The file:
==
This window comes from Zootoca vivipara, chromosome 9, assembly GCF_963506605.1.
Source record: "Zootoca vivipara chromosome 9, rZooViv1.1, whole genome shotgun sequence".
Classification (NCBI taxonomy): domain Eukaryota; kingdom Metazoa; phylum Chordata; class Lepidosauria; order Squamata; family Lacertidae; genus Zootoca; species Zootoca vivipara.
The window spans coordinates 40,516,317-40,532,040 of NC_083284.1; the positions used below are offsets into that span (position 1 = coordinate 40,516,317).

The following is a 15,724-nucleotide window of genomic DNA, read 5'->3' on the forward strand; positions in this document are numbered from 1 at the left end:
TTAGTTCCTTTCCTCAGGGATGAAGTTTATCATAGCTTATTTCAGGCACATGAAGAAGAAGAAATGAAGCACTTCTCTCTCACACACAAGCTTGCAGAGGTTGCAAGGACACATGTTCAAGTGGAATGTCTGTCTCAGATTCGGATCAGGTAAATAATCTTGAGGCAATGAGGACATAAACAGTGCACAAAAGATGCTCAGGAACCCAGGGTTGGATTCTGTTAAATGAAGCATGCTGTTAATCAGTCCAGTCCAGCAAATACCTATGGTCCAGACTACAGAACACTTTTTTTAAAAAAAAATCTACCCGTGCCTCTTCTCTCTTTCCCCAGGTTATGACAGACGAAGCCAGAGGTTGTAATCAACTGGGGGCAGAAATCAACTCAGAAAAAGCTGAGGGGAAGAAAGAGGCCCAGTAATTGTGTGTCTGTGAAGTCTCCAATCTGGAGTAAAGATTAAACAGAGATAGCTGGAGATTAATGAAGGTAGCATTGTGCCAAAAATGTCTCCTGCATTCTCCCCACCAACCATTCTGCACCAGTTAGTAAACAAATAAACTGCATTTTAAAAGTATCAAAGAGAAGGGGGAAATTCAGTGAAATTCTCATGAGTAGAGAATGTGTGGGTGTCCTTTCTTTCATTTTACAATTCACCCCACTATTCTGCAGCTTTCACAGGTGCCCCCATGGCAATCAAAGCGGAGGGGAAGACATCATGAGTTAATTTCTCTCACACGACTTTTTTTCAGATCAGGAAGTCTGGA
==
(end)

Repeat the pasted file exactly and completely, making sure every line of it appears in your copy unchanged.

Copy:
This window comes from Zootoca vivipara, chromosome 9, assembly GCF_963506605.1.
Source record: "Zootoca vivipara chromosome 9, rZooViv1.1, whole genome shotgun sequence".
Classification (NCBI taxonomy): domain Eukaryota; kingdom Metazoa; phylum Chordata; class Lepidosauria; order Squamata; family Lacertidae; genus Zootoca; species Zootoca vivipara.
The window spans coordinates 40,516,317-40,532,040 of NC_083284.1; the positions used below are offsets into that span (position 1 = coordinate 40,516,317).

The following is a 15,724-nucleotide window of genomic DNA, read 5'->3' on the forward strand; positions in this document are numbered from 1 at the left end:
TTAGTTCCTTTCCTCAGGGATGAAGTTTATCATAGCTTATTTCAGGCACATGAAGAAGAAGAAATGAAGCACTTCTCTCTCACACACAAGCTTGCAGAGGTTGCAAGGACACATGTTCAAGTGGAATGTCTGTCTCAGATTCGGATCAGGTAAATAATCTTGAGGCAATGAGGACATAAACAGTGCACAAAAGATGCTCAGGAACCCAGGGTTGGATTCTGTTAAATGAAGCATGCTGTTAATCAGTCCAGTCCAGCAAATACCTATGGTCCAGACTACAGAACACTTTTTTTAAAAAAAAATCTACCCGTGCCTCTTCTCTCTTTCCCCAGGTTATGACAGACGAAGCCAGAGGTTGTAATCAACTGGGGGCAGAAATCAACTCAGAAAAAGCTGAGGGGAAGAAAGAGGCCCAGTAATTGTGTGTCTGTGAAGTCTCCAATCTGGAGTAAAGATTAAACAGAGATAGCTGGAGATTAATGAAGGTAGCATTGTGCCAAAAATGTCTCCTGCATTCTCCCCACCAACCATTCTGCACCAGTTAGTAAACAAATAAACTGCATTTTAAAAGTATCAAAGAGAAGGGGGAAATTCAGTGAAATTCTCATGAGTAGAGAATGTGTGGGTGTCCTTTCTTTCATTTTACAATTCACCCCACTATTCTGCAGCTTTCACAGGTGCCCCCATGGCAATCAAAGCGGAGGGGAAGACATCATGAGTTAATTTCTCTCACACGACTTTTTTTCAGATCAGGAAGTCTGGA